It was during that period of learning and writing that Erin would pen a song and change the entire trajectory of her career. “I went home during Christmas break when I was nineteen and met Brent Baxter at one of my shows in Arkansas, so we got together to write while I was home. He brought in an idea he had been working on, which ended up being ‘Monday Morning Church’. I took it back to Nashville and started playing it around. I knew I had something special when I was playing it one night at The Broken Spoke and a fight broke out. One night these guys were pounding on each other- I played the song and they stopped fighting. I ended up playing the song for Reese Faw when she was giving a talk at Middle Tennessee State and she invited me to meet her boss, who was Jeff Carlton, a music publisher. I met with him and played him some songs and he liked them enough for me to go into the studio and cut five demos. He started pitching ‘Monday Morning Church’ around and after that it was on hold with two artists for about a year and a half. Keith Seagal, who produces Alan Jackson, put it on hold for another artist after that. But Keith was out to lunch with Alan one day and played it for him. Alan loved it I guess, because he wanted to cut it that day. That was during spring break of my senior year of college in 2004. Because of ‘Monday Morning Church’ and Alan Jackson, I ended up being able to graduate and go into writing full-time. I got a Randy Travis cut a couple of months after that and then that June signed an artist development deal with RCA Records. It’s been an insane journey.”

Photo courtesy of Jon Karr and Erin Enderlin

Enderlin hasn’t slowed down since that first summer after graduation; she quickly established herself as a sought after songwriter and is no doubt becoming a well-respected veteran in the field, having just won two Arkansas Country Music Awards for Songwriter of the Year and Album of the Year and playing onstage next to the one and only Terri Clark at CMA Fest, on top of releasing Whiskeytown Crier last year. The recording process itself for the album was unique for Enderlin and produced enough songs for two albums. “It was Jamey Johnson’s idea at first to make that a concept album, and that it should be a kind of auditory newspaper for this small town that had a lot of questionable characters in it. My other producer, Jim Brown, is a phenomenal musician and some of the moments with the instrumental outros were just band members warming up in studio. Jim took those portions of our sessions and attached them to songs. I love instrumentation. I love the steel [guitar] and fiddle and all that good stuff, so I think it’s really cool to give the instrumentation a place to shine like that. When we started the album, Jamie was like ‘just bring in all the songs you love and we’ll do what we feel like doing’. We ended up needing three different sessions and we cut enough for two albums, which is awesome at this point because now I get to work on finishing out some of those other tracks. I sang one a little while ago that my friend Rory Feek wrote and we got two amazing harmony singers on it, so I’m really excited to move forward with it. It was an interesting process, though, because I really am more of a writer that gets an idea or a co-writer says something that sparks my interests rather than deciding okay well this is the kind of song I want to write. Whatever comes out is whatever ignites my passions for that day, or whatever song is in the room. That’s why we wound up with so much stuff for one album.”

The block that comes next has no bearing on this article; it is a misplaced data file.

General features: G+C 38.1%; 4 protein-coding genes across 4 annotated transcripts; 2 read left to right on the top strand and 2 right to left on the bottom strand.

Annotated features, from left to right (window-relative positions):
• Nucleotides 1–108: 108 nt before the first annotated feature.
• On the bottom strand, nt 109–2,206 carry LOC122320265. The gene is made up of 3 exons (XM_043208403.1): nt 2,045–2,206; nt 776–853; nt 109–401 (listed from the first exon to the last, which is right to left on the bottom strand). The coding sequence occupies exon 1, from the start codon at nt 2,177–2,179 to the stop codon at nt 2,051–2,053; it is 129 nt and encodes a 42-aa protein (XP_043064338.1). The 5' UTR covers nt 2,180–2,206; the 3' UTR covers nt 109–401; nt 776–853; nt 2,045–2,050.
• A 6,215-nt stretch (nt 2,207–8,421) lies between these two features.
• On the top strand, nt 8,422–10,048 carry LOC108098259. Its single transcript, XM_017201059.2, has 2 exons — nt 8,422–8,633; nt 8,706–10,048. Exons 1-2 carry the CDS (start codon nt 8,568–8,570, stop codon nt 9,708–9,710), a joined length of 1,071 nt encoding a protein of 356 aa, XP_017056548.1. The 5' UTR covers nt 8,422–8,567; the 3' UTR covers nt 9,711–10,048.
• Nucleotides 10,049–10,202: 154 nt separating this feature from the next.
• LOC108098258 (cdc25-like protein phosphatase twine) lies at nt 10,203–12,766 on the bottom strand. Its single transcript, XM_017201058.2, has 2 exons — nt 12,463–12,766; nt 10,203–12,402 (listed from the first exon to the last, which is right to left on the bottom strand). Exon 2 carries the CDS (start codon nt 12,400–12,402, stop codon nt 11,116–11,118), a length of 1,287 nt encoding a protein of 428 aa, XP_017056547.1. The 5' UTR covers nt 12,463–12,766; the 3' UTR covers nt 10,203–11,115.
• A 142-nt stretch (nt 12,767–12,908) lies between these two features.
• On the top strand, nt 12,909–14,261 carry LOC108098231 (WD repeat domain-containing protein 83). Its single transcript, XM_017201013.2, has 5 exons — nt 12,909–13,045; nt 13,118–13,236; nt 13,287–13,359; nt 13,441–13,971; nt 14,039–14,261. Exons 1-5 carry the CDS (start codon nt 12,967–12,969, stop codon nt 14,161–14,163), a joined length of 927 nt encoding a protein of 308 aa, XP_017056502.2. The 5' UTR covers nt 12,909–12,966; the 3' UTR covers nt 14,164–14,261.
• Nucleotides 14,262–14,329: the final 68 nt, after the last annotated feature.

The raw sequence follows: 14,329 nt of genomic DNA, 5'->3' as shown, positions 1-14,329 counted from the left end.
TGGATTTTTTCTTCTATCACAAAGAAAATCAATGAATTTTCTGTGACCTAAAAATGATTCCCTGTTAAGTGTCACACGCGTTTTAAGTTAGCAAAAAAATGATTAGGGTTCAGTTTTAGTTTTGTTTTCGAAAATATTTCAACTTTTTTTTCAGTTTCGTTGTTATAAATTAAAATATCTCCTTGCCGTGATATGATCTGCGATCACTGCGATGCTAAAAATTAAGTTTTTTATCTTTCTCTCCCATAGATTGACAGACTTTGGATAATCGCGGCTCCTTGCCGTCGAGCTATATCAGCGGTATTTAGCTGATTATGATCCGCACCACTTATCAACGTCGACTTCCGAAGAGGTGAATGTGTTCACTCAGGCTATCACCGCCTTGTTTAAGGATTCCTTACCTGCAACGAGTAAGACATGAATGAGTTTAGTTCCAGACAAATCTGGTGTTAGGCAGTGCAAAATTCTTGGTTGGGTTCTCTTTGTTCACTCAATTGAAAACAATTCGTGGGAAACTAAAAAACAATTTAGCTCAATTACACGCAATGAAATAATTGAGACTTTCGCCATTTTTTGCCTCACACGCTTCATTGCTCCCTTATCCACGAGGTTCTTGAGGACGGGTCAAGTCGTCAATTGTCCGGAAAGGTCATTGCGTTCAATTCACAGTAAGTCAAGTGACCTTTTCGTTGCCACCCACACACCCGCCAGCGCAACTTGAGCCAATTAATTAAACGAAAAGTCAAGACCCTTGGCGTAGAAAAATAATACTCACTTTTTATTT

The album, equal parts humor and sadness, is not one to be missed. Enderlin has mastered the art of writing real life peppered with just enough fantasy that listeners can feel the music in their hearts, identify the darkness of their own lives in the stories being told, and still hold tight to the glimmering threads of hope, nostalgia, safety, and love that Enderlin and her co-writers have woven throughout each song. The emotion of Enderlin’s songs no doubt ties in with the fact that music, for her, has been therapy as much as it has been a career. “I’m not shy about talking about this. I’ve dealt with depression and anxiety issues forever. I’ve found that music is very therapeutic for that. Writing is a great way to express yourself and to deal with those emotions. And every culture has music; it’s the international language. You can hear a song that’s sung in German or French or Chinese and you can feel the emotions from it, even if you don’t know exactly what they’re saying. I’ve also seen music be there for a lot of people, whether they’re dealing with a tough life situation or an illness or even with a greater social situation. I want to be someone that makes music to inspire people, and that doesn’t always mean in a light way. Maybe someone listens to my music and says ‘oh, Erin, that’s pretty dark, I don’t know what you mean by that,’ but someone else identifies with it and it helps them.